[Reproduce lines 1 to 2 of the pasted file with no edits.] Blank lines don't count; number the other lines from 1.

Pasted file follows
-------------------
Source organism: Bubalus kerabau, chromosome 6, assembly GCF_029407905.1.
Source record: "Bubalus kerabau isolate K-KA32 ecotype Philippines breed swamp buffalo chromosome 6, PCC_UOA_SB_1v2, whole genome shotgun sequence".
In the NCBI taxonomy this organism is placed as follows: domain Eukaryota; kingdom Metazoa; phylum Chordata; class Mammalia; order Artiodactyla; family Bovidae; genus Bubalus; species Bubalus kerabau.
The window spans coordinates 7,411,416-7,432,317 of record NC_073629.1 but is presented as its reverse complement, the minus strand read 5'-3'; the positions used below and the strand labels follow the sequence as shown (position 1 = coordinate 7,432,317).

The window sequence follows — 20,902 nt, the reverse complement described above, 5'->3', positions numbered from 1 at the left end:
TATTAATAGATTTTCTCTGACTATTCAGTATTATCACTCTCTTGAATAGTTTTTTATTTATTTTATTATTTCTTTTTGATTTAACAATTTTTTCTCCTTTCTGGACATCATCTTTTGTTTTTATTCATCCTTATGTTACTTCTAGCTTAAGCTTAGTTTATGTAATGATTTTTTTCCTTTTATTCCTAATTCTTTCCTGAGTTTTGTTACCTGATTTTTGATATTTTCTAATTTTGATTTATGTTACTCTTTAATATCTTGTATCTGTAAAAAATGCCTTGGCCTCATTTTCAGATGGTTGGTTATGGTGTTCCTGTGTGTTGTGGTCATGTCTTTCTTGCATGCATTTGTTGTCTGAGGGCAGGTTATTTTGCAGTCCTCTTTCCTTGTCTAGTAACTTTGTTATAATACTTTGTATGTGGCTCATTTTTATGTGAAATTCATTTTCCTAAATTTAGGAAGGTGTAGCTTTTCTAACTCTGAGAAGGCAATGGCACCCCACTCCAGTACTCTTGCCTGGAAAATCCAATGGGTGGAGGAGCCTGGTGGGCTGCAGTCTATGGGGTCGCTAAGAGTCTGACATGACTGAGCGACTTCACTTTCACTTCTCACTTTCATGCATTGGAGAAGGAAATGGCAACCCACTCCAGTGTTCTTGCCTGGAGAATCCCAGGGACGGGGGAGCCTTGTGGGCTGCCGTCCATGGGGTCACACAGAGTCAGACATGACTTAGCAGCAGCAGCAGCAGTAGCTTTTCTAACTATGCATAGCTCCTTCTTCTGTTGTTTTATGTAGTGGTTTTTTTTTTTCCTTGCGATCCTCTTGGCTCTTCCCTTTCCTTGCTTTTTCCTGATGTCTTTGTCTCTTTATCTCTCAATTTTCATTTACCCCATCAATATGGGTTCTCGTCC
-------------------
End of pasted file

Source organism: Bubalus kerabau, chromosome 6, assembly GCF_029407905.1.
Source record: "Bubalus kerabau isolate K-KA32 ecotype Philippines breed swamp buffalo chromosome 6, PCC_UOA_SB_1v2, whole genome shotgun sequence".